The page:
P-glycoproteins are heavily glycosylated plasma membrane proteins, which confer multidrug resistance by pumping a range of different drugs from the cell. To investigate the significance of the conserved N-glycosylation sites present in the putative first extracellular loop of P-glycoproteins, we mutated one, two, or all three of these sites present in the human MDR1 P-glycoprotein. We also deleted a stretch of 20 amino acids, containing two of the three N-glycosylation sites. The effects of these mutations were studied by transfection into drug-sensitive cells. In vincristine-resistant transfected clones selected for similar steady state levels of membrane-bound P-glycoprotein, the absence of N-glycosylation did not alter the level or pattern of (cross-)resistance. However, the absence of N-glycosylation sites drastically reduced the efficiency with which drug-resistant clones could be generated. These findings suggest that N-glycosylation contributes to proper routing or stability of P-glycoprotein but not to drug transport per se. The deletion mutants demonstrated a clearly decreased and altered drug resistance pattern, even with a high level of P-glycoprotein in the plasma membrane. This, and possibly the observed lack of glycosylation of the remaining intact glycosylation sequence, suggests a constrained P-glycoprotein structure. Our findings support the current model for P-glycoprotein structure.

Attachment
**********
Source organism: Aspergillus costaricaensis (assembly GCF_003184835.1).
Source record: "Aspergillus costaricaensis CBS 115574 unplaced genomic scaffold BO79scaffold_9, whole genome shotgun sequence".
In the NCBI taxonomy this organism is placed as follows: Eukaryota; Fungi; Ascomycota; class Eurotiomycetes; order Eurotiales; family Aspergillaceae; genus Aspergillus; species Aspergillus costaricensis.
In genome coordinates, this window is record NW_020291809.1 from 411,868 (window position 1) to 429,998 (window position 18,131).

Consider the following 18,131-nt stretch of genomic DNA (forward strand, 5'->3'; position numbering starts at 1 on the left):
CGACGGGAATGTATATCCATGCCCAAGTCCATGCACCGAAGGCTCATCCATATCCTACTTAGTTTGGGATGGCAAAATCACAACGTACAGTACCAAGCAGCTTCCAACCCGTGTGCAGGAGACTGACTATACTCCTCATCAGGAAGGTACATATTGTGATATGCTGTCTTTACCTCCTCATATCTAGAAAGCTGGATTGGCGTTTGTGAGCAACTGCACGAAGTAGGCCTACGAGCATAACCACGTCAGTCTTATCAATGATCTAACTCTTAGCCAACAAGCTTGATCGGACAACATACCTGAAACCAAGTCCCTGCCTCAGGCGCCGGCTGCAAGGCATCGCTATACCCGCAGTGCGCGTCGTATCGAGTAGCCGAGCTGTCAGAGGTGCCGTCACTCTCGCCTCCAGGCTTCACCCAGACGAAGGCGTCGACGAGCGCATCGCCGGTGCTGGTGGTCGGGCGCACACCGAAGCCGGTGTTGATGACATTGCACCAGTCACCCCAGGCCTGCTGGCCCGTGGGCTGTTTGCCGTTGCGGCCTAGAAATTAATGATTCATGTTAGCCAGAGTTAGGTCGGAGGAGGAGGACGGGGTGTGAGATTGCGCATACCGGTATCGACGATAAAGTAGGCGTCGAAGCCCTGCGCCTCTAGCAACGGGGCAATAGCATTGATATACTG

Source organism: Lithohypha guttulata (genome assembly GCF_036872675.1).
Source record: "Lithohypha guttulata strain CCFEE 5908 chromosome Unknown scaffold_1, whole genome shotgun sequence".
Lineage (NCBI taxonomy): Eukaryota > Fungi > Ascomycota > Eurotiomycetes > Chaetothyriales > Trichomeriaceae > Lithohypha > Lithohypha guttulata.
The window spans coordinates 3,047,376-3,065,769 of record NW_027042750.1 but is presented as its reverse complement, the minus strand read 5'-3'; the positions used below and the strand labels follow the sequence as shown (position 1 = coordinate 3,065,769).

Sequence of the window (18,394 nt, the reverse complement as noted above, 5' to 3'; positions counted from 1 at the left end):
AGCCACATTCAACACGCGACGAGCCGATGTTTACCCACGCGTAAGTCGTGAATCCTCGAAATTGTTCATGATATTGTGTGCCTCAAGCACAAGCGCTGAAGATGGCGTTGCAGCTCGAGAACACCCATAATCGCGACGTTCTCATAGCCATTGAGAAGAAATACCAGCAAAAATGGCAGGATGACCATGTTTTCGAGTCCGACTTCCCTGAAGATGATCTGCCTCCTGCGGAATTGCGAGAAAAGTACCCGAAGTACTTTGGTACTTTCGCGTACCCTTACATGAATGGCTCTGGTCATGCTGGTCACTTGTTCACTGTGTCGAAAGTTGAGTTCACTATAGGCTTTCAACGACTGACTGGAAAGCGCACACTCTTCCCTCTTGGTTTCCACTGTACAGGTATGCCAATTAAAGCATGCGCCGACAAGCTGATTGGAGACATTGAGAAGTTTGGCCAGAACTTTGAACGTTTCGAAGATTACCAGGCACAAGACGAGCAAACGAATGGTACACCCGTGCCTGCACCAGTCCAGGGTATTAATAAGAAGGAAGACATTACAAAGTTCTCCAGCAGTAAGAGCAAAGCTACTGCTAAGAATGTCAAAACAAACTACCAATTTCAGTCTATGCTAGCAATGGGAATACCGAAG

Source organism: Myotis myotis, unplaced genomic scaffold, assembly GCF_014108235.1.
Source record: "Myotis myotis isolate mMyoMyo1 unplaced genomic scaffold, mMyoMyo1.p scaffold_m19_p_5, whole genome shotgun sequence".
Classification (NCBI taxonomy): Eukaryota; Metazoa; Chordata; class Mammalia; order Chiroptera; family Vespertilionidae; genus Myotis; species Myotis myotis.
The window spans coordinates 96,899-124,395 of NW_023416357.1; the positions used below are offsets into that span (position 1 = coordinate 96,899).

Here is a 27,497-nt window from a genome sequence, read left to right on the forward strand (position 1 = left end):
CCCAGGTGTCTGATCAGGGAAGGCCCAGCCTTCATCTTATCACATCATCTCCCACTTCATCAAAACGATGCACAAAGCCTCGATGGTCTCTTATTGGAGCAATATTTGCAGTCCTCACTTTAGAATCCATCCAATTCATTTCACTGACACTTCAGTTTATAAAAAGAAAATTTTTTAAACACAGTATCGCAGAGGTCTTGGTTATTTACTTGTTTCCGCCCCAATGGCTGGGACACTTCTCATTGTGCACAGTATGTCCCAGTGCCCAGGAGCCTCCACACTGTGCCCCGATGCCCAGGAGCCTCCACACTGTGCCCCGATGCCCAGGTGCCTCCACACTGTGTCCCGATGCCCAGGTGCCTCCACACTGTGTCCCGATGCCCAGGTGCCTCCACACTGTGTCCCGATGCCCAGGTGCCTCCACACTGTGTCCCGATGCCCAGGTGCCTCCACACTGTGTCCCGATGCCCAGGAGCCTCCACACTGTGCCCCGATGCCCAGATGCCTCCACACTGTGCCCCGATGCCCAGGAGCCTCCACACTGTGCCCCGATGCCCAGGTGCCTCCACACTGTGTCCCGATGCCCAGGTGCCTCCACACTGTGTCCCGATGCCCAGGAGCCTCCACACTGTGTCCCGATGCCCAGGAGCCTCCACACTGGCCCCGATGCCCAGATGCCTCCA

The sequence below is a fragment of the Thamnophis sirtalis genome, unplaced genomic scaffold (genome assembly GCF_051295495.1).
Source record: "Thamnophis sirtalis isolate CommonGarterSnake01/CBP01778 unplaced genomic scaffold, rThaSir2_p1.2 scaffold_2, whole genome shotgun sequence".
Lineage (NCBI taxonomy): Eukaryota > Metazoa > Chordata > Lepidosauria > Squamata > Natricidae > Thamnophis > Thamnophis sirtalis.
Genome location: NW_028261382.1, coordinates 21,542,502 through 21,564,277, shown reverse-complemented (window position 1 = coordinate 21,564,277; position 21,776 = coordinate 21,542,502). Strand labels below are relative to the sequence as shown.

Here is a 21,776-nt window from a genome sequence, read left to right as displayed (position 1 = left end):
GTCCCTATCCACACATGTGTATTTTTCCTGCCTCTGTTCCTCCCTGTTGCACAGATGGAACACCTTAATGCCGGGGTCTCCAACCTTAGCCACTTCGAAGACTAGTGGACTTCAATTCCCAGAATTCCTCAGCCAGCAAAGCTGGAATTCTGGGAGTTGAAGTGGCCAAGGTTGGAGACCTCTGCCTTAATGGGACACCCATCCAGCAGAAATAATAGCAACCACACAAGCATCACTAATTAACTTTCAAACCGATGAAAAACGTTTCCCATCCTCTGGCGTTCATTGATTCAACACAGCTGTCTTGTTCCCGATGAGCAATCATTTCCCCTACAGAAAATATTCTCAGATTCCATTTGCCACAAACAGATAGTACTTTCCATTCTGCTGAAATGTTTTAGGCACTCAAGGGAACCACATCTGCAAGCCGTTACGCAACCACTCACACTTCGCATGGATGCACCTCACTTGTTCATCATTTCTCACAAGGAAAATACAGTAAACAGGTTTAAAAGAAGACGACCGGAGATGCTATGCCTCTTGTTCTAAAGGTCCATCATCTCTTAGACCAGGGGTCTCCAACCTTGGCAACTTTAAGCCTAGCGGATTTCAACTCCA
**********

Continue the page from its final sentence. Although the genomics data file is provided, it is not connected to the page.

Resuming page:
|Original language||English (US)|
|Number of pages||8|
|Journal||Journal of Biological Chemistry|
|State||Published - Apr 5 1993|
ASJC Scopus subject areas
- Molecular Biology
- Cell Biology